He studied at the Universities of Leipzig and Bonn, where at the latter he was a student of Hermann Usener (1834-1905), who in 1899 became Dieterich's father-in-law. In 1888 he earned his doctorate, and three years later received his habilitation in Marburg with a dissertation on Orphism. Afterwards he traveled to Italy and Greece for research purposes.
In 1895 he returned to Marburg as an associate professor, and two years later succeeded Eduard Schwartz (1858-1940) as chair of classical philology at the University of Giessen. In 1903 he was a full professor at the University of Heidelberg.
Much of Dieterich's work involved research of traditional beliefs, mythology and religion of the Greco-Roman world. He was the author of an influential work titled "Abraxas: Studien zur Religionsgeschichte des spätern Altertums", a study based on a magical papyri that was housed at the Leyden Museum. In 1903 he published "Eine Mithrasliturgie", in which he proposes that lines 475 – 834 of the Paris Magical Papyrus contained the official liturgy of the Mithras Cult. His theory was met with skepticism and criticized by several scholars in regards to the Mithraic origin of the liturgy. Other significant works by Dieterich include:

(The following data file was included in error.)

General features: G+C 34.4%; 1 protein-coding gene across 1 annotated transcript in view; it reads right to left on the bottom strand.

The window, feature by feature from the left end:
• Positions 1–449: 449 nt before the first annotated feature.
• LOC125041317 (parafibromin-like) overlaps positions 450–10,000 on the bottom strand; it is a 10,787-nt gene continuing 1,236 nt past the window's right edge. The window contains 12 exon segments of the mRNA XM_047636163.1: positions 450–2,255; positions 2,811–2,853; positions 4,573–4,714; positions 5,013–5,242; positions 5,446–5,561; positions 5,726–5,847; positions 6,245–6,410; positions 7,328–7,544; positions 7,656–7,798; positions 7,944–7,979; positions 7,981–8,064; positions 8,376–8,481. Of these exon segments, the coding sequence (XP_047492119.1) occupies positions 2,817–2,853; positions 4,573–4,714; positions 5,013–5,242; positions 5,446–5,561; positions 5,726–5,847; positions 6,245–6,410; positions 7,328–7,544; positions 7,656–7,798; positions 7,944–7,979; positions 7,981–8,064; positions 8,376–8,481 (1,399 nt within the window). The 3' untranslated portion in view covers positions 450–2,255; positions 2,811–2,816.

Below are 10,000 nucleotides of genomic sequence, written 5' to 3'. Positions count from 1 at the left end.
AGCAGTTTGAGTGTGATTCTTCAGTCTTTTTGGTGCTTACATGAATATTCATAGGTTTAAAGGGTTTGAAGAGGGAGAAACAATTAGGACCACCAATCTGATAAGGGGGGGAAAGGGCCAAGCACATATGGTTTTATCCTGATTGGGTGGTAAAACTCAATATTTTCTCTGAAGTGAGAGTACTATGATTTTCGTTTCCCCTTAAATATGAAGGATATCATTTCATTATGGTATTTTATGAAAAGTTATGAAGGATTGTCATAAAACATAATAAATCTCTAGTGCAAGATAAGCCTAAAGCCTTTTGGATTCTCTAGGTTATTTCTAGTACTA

- Nekyia: Beiträge zur Erklärung der neuentdeckten Petrusapokalypse, (1893).
- Die Grabschrift des Aberkios, (1896).
- Mutter Erde, (1905).
- Kleine Schriften, (1911).
- The "Mithras" Liturgy from the Paris Codex, edited and Translated by Marvin W. Meyer
- Open Library List of publications
- Stephan A. Hoeller, The gnostic Jung and The Seven Sermons to the dead Quest Books, 1982, p. 92. ISBN 978-0-8356-0568-7
- "This article incorporates text from an equivalent article at the German Wikipedia".